Predicting India’s Success in Global Competitions

India is an economic, military, cultural, and technological giant. Its economic growth is apparently unstoppable and its regional and global power is already evident. The fragility of its democracy, the inequalities that plague the country, and the complicated relations it maintains with its neighbors are some of the issues that cloud India’s future.

India, the rise of the next superpower?


Once the jewel of the British Crown, the years have not diminished India’s immense value. Located between the Middle East, Central Asia, Southeast Asia, and China, its geographical position is truly strategic. India also occupies a fundamental position in the Indian Ocean, a key scenario in some of the most important geopolitical issues of the moment.

India has fundamental assets to continue its development: its inhabitants constitute one-sixth of the world’s population and are, in addition, English-speaking and young in a world that is aging at a rapid pace. With more reforms to reinforce economic openness on the table, everything points to a prosperous future for India. Economic predictions are also optimistic about the sustainability of this growth.

Ten years ago, Hillary Clinton referred to India as “a world power,” but there are certain issues that could stand in New Delhi’s way. The inequalities and tensions that plague the country and the toxic relations it maintains with some of its neighbors are some of the issues that cloud India’s future. Traditionally relegated to a peripheral and uninfluential status, India has the potential to become a regional and even global power.

However, global power can be realized in many ways, one of which is through sports!

India is the country with the largest number of cricket fans in the world and therefore, India as a global cricket power is a fact, and that reputation has far-reaching implications including economic and tourism issues. Even in the global gambling industry, Indian cricket dominates with the emergence of Indian-based betting applications. For info, most of them are trusted by millions of users such as KISMA app.

I remember the India-West Indies series I watched in my childhood. The year was 1983 (ugh, how old I am!) Me and some friends had a scoreboard with magnetic letters on which we would keep score while watching matches on TV. West Indies crushed us in the first test itself.

He scored 454 runs in the first innings. When India came to bat, we lost two wickets without scoring any runs. The West Indies’ fast bowlers were so monstrous that they looked like creatures from another planet compared to our gentle batsmen. India lost that match by an inning. Lost 3-0 in the Test series and 5-0 in the ODI series.

West Indies had called it a revenge series, because just a few months before this, India had defeated West Indies in the World Cup final. After that series, it felt as if we had been shown our worth again. As if our world conquest was beyond our capability and luck must have played a major role in it.

People who grew up a generation or two ago saw a similar Indian team. At that time, India won only occasionally, so those moments are still imprinted in our minds. Like Ravi Shastri getting an Audi as a gift after winning the Benson & Hedges Cup in Australia in 1985 and the team celebrating by sitting on the roof of the car. It was special because it was rare.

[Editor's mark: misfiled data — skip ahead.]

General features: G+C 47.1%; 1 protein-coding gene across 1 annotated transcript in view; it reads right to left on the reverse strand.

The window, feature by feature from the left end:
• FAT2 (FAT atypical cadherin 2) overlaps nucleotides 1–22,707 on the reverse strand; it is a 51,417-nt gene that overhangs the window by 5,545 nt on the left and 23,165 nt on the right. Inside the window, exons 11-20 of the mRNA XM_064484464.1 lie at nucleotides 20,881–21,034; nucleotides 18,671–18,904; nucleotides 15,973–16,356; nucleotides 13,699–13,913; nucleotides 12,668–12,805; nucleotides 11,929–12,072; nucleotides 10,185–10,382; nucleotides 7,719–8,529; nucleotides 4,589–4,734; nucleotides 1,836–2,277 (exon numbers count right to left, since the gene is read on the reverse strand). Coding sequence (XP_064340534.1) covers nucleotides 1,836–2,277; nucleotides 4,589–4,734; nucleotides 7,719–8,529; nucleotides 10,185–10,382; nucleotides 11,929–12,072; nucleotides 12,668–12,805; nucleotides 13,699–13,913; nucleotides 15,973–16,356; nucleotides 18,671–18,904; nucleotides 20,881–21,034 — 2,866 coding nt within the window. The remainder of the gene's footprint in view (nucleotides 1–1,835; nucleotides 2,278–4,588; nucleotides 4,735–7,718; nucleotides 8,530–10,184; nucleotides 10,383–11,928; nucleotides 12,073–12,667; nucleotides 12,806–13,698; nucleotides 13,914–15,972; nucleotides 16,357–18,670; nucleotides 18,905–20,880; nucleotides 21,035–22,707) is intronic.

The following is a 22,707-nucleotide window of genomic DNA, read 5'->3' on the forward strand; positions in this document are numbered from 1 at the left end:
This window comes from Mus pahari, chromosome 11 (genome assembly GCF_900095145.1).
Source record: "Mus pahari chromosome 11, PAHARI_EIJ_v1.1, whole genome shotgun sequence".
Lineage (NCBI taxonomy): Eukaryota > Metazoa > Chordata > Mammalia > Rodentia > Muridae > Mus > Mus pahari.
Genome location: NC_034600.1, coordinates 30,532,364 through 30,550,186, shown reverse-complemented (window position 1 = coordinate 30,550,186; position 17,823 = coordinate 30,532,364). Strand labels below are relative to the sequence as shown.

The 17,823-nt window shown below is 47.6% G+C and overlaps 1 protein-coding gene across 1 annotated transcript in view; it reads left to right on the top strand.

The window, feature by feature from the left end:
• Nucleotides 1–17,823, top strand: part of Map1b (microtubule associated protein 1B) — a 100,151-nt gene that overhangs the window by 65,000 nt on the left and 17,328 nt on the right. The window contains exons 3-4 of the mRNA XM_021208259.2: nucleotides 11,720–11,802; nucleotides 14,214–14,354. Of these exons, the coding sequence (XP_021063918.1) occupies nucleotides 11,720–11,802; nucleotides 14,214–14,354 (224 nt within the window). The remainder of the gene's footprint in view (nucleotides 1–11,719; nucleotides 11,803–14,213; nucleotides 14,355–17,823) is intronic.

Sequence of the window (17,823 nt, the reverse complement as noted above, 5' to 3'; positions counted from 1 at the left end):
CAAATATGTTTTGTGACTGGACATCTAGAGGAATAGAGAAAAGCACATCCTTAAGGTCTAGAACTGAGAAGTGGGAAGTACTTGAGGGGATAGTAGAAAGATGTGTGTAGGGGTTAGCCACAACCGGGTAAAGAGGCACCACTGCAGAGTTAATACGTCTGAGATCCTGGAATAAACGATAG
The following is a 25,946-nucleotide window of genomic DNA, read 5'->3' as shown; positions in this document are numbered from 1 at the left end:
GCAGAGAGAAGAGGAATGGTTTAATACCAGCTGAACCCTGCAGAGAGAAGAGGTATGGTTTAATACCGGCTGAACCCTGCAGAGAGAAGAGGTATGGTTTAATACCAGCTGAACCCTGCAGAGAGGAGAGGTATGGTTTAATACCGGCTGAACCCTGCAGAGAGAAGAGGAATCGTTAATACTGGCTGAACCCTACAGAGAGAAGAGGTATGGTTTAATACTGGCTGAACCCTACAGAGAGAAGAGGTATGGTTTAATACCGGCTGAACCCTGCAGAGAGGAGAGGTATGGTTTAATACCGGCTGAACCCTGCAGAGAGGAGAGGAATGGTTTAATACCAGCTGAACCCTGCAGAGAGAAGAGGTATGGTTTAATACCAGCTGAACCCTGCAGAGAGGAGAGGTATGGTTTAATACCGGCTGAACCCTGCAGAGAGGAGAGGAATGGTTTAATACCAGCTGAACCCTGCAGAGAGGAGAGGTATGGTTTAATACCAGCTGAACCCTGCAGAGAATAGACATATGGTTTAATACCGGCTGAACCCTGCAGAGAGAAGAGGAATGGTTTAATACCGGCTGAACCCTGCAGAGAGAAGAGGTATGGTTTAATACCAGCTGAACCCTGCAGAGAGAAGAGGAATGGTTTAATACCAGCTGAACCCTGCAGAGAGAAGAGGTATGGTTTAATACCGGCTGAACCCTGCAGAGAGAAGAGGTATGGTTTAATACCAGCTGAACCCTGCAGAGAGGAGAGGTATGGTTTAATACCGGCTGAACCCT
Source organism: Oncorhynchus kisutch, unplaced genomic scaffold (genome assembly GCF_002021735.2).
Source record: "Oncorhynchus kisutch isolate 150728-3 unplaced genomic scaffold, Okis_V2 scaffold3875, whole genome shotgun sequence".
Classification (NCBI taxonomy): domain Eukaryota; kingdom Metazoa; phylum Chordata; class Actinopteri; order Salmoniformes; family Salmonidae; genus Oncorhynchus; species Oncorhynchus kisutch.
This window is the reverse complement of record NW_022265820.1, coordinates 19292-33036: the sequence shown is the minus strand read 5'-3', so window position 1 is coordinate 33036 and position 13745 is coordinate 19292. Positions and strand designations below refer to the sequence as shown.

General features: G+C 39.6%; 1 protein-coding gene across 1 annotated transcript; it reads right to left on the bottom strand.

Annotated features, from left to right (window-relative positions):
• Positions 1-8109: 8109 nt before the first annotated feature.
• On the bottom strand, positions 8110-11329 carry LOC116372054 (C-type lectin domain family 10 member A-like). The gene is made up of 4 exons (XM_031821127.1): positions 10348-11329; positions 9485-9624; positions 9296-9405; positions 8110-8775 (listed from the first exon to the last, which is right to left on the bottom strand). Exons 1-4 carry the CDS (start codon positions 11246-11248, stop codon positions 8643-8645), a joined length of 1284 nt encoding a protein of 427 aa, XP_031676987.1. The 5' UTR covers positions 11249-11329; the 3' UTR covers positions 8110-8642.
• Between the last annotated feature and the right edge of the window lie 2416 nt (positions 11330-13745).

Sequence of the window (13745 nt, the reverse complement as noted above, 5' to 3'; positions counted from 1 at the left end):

However, India had to face many defeats even after that. There are many such instances where the team fell apart as soon as a few wickets fell. At that time it was believed that if Kapil Dev was out after that everyone was Aayaram-Gayaram.


And now, how far we have come since those days! Look at today’s Indian team. In the current World Cup, she has reached new heights. He has not lost a single match. She is not only winning but winning comfortably. In some matches, he has crushed the opponent.

There are no more painful moments like before and at no point in the game do you feel that India will lose the match. This kind of dominance is rare for us in an international game. It is also a template for how we can dominate the world in sports as well as in industry, business, or infrastructure. As an individual, we can learn three lessons from this.

First lesson, change in mindset. From the mindset of ‘Yes, we are good and win sometimes’ to ‘We are the best and win again and again’. Often we become satisfied with our own low standards. ‘It’s okay,’ ‘Okay,’ ‘It’s not so bad’ – all these are examples of the way we compromise. But why not aim higher? Why believe that we are inferior to the world?

We may lag behind in some places, but why not aim to be better or the best? Why not build such airports, roads, and metros, which are not just functional but are excellent? Why should our manufacturing industry be compared to the Philippines and Vietnam, why can’t we manufacture better than any country in the world?


Why assume that we will never be good at football, why not aim to play World Cup football in the coming twenty years? Why should we be satisfied with an average career? Setting high standards is the first step on the journey to becoming the best. If we have done it in cricket then why can’t we do it elsewhere?

In the end, I predict that India has everything to compete in global competitions, not only in sports competitions but also in other aspects, especially economic and military. Of course, provided that all elements of the nation work together to make it happen.